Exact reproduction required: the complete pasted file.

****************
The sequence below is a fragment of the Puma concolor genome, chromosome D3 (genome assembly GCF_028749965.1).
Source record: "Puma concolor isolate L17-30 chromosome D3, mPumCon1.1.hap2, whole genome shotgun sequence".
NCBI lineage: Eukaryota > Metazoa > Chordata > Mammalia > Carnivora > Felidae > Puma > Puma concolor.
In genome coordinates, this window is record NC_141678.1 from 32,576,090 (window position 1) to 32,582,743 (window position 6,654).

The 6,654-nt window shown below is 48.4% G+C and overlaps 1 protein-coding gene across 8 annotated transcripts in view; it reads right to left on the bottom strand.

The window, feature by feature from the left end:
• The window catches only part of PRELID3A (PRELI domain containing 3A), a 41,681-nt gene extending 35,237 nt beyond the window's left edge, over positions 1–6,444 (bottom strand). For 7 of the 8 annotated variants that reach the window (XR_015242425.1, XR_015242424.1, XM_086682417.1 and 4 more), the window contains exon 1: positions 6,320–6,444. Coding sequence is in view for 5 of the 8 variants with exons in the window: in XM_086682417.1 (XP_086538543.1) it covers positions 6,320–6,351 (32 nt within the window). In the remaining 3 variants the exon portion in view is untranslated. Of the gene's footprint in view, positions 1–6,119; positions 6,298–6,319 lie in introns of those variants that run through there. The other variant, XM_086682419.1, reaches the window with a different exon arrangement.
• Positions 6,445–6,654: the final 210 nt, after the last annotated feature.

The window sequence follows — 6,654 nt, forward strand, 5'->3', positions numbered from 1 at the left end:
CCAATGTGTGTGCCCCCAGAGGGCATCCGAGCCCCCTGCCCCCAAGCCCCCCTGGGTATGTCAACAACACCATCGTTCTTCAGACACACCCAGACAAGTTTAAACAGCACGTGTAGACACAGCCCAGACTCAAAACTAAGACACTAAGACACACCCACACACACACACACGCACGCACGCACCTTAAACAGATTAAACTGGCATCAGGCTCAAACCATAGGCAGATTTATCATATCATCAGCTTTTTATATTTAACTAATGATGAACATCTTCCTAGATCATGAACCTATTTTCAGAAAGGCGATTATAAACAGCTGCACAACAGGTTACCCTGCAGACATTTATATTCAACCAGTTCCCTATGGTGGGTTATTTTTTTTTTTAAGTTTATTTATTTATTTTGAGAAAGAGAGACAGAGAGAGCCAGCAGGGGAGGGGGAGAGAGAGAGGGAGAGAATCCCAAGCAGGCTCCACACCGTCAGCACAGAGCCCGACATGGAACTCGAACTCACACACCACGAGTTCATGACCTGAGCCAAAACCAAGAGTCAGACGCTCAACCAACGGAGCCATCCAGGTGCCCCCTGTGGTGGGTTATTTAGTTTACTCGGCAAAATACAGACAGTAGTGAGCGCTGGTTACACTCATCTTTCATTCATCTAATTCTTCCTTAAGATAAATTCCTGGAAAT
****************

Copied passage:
The sequence below is a fragment of the Puma concolor genome, chromosome D3 (genome assembly GCF_028749965.1).
Source record: "Puma concolor isolate L17-30 chromosome D3, mPumCon1.1.hap2, whole genome shotgun sequence".
NCBI lineage: Eukaryota > Metazoa > Chordata > Mammalia > Carnivora > Felidae > Puma > Puma concolor.
In genome coordinates, this window is record NC_141678.1 from 32,576,090 (window position 1) to 32,582,743 (window position 6,654).

The 6,654-nt window shown below is 48.4% G+C and overlaps 1 protein-coding gene across 8 annotated transcripts in view; it reads right to left on the bottom strand.

The window, feature by feature from the left end:
• The window catches only part of PRELID3A (PRELI domain containing 3A), a 41,681-nt gene extending 35,237 nt beyond the window's left edge, over positions 1–6,444 (bottom strand). For 7 of the 8 annotated variants that reach the window (XR_015242425.1, XR_015242424.1, XM_086682417.1 and 4 more), the window contains exon 1: positions 6,320–6,444. Coding sequence is in view for 5 of the 8 variants with exons in the window: in XM_086682417.1 (XP_086538543.1) it covers positions 6,320–6,351 (32 nt within the window). In the remaining 3 variants the exon portion in view is untranslated. Of the gene's footprint in view, positions 1–6,119; positions 6,298–6,319 lie in introns of those variants that run through there. The other variant, XM_086682419.1, reaches the window with a different exon arrangement.
• Positions 6,445–6,654: the final 210 nt, after the last annotated feature.

The window sequence follows — 6,654 nt, forward strand, 5'->3', positions numbered from 1 at the left end:
CCAATGTGTGTGCCCCCAGAGGGCATCCGAGCCCCCTGCCCCCAAGCCCCCCTGGGTATGTCAACAACACCATCGTTCTTCAGACACACCCAGACAAGTTTAAACAGCACGTGTAGACACAGCCCAGACTCAAAACTAAGACACTAAGACACACCCACACACACACACACGCACGCACGCACCTTAAACAGATTAAACTGGCATCAGGCTCAAACCATAGGCAGATTTATCATATCATCAGCTTTTTATATTTAACTAATGATGAACATCTTCCTAGATCATGAACCTATTTTCAGAAAGGCGATTATAAACAGCTGCACAACAGGTTACCCTGCAGACATTTATATTCAACCAGTTCCCTATGGTGGGTTATTTTTTTTTTTAAGTTTATTTATTTATTTTGAGAAAGAGAGACAGAGAGAGCCAGCAGGGGAGGGGGAGAGAGAGAGGGAGAGAATCCCAAGCAGGCTCCACACCGTCAGCACAGAGCCCGACATGGAACTCGAACTCACACACCACGAGTTCATGACCTGAGCCAAAACCAAGAGTCAGACGCTCAACCAACGGAGCCATCCAGGTGCCCCCTGTGGTGGGTTATTTAGTTTACTCGGCAAAATACAGACAGTAGTGAGCGCTGGTTACACTCATCTTTCATTCATCTAATTCTTCCTTAAGATAAATTCCTGGAAAT